After my most recent column, “Teaching children to behave in church,” a mother of an autistic child emailed me saying, “I certainly do not want to intrude on the worship of others who come to church for peace and spiritual replenishment. ... However, noise is often just a part of having such wonderful and special people in our lives.”
She went on to ask, “Do we deprive ourselves and our children of worship and settle for a lifetime of sporadic church attendance?”
Let me first clarify: My column was not directed at parents with special-needs children; their behavior during worship is not a result of bad parenting.
One of the issues that sparked the Christianity Today article referenced in my piece was the removal of a boy with cerebral palsy from a service in a church in North Carolina. It was apparent from this action and the comments that followed that many churches are not prepared to accommodate special-needs children and their families. Consequently, their parents often opt to stay home. This is unfortunate because worship services can provide spiritual guidance needed to cope with challenging family situations.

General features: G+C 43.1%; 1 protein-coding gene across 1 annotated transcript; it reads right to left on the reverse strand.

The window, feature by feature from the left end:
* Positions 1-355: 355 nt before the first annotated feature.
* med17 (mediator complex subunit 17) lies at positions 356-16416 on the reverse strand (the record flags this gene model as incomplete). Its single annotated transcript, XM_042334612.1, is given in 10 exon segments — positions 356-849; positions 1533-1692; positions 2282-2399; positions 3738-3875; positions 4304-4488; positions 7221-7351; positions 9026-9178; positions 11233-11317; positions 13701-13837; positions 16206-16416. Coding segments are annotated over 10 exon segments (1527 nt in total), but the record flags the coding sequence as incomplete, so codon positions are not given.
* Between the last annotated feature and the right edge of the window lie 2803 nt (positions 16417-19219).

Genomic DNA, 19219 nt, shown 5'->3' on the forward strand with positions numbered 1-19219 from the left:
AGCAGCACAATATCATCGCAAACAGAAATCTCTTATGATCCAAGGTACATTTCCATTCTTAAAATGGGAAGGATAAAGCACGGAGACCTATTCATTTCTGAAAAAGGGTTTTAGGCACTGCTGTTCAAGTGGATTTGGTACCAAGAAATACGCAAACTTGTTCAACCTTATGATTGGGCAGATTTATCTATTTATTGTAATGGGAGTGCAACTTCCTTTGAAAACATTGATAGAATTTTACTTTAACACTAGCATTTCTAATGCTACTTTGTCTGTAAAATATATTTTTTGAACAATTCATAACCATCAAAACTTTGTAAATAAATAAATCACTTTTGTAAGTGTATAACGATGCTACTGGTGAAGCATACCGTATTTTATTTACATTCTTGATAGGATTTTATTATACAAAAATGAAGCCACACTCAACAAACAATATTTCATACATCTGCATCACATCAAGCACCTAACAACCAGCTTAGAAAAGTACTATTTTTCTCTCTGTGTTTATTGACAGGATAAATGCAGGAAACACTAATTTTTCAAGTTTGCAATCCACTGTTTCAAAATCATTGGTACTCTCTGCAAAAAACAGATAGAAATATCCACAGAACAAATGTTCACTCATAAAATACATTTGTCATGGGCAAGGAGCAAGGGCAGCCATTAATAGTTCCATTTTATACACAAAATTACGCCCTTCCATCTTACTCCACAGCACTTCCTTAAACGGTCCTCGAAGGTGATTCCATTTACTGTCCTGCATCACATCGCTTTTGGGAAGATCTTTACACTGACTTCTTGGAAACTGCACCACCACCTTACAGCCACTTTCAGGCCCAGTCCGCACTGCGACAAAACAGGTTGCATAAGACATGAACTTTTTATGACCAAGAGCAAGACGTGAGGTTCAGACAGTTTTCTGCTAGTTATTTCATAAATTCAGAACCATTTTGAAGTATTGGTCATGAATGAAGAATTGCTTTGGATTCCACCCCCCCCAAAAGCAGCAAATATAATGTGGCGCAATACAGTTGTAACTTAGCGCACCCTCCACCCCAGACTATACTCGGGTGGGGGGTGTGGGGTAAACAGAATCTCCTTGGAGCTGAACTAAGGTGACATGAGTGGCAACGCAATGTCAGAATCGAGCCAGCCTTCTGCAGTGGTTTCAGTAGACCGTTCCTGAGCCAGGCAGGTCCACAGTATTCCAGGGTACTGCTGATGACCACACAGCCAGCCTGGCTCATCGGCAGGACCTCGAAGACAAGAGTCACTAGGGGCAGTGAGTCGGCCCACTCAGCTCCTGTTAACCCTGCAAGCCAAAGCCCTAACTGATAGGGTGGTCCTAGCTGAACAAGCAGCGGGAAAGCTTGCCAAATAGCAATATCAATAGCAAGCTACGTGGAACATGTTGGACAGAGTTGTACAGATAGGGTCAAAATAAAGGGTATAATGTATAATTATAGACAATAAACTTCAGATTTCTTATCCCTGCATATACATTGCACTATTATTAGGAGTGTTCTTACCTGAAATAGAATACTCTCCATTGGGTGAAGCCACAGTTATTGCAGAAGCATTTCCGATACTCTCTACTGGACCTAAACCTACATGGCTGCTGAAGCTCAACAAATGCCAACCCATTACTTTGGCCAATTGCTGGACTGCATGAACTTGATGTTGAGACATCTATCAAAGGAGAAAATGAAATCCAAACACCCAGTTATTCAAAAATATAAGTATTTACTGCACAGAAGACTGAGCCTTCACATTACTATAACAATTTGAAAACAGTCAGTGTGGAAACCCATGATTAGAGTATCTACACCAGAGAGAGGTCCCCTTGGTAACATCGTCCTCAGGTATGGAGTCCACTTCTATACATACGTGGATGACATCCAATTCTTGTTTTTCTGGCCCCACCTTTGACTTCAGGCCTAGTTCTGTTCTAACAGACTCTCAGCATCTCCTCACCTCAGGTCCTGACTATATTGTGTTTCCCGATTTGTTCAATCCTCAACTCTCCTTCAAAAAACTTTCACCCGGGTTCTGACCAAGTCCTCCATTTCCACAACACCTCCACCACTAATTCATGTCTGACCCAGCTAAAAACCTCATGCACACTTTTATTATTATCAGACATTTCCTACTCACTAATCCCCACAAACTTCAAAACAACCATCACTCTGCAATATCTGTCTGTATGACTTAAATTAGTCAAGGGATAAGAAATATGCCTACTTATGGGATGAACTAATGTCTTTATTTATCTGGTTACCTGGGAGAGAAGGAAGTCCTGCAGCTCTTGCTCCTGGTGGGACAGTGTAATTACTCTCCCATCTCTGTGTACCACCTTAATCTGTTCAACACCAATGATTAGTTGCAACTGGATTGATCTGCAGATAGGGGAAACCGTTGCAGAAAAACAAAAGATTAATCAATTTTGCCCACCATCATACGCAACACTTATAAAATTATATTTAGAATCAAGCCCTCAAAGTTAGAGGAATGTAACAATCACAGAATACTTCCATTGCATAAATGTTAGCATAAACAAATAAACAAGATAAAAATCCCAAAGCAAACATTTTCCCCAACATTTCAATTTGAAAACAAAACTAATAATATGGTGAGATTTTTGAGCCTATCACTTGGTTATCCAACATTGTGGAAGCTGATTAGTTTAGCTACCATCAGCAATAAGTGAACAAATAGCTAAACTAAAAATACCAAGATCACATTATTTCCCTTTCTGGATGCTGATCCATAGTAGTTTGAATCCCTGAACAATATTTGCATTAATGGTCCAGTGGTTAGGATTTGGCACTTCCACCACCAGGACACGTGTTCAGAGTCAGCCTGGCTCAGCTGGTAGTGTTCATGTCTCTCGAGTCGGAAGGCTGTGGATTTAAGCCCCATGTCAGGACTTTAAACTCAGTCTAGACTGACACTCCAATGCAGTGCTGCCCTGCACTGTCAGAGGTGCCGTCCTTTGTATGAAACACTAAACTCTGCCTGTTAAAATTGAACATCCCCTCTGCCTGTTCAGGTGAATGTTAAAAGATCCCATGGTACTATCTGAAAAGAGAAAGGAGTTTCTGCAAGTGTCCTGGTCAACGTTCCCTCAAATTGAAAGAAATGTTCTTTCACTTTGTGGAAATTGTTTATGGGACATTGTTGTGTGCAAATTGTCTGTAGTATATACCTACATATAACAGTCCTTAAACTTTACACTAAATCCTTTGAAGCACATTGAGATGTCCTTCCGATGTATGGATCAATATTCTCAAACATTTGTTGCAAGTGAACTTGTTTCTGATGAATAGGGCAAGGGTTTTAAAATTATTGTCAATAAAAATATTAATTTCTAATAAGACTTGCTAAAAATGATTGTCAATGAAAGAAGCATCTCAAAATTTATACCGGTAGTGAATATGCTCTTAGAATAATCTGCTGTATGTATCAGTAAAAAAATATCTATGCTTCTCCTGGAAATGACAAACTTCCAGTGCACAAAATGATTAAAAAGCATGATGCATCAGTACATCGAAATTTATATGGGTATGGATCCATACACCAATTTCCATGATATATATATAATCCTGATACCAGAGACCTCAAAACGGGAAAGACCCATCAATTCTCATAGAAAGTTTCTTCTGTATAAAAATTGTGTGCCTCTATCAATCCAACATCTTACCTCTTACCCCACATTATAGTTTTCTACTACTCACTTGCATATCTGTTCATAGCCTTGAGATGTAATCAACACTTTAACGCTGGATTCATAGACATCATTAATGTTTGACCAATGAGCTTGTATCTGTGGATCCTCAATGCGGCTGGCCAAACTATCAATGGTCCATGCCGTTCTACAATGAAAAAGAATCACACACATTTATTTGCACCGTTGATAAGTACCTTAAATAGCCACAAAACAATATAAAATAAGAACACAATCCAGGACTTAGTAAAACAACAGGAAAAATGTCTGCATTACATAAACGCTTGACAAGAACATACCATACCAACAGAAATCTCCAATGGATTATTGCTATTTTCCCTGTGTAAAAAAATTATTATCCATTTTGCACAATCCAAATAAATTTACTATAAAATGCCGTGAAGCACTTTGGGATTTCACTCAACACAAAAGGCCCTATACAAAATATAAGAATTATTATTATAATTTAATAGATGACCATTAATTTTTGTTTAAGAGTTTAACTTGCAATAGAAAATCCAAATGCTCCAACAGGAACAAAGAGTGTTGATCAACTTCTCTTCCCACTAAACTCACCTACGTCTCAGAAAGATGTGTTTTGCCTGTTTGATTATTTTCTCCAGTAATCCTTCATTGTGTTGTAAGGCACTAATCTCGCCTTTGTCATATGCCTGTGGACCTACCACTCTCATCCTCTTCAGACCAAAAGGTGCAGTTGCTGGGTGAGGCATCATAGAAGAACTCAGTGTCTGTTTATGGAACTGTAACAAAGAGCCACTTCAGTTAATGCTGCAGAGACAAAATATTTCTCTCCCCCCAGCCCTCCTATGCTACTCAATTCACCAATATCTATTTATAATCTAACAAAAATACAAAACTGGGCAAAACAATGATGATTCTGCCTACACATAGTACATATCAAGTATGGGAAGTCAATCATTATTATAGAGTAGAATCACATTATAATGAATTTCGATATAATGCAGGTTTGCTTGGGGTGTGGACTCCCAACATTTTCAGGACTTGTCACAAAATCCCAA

The dilemma can be circular: Special-needs families may not attend church because they do not feel welcome. The church does nothing to accommodate them because they have no members in that category.
In the Bible, God said “My house shall be called a house of prayer for all people.” Thus, it is the church’s responsibility to ensure all people are truly welcome.
Cry rooms provide one solution for families wishing to participate in worship but leery of being disruptive. But inclusion goes far beyond architectural offerings.
Ministry workers should be trained to handle children with disabilities. Many Christian publishing companies provide materials for special-needs children. Parents would be much more comfortable entrusting their children to teachers who are willing and prepared for the challenge.
Parishioners must also be educated. Sometimes congregants may not be aware that a child has a disability. There are times, however, when well-meaning worshippers may not know what to do. Simple actions such as inviting a special-needs child to a birthday party, offering to help a parent, or extending a personal invitation to a church event, may go a long way toward making families feel welcome.
Churches have a lot to learn about accommodating special-needs children and their families. Physical barriers can be eliminated and staff and congregants can be trained. But it also may require the commitment of families with special-needs children to help create an atmosphere that is truly inclusive.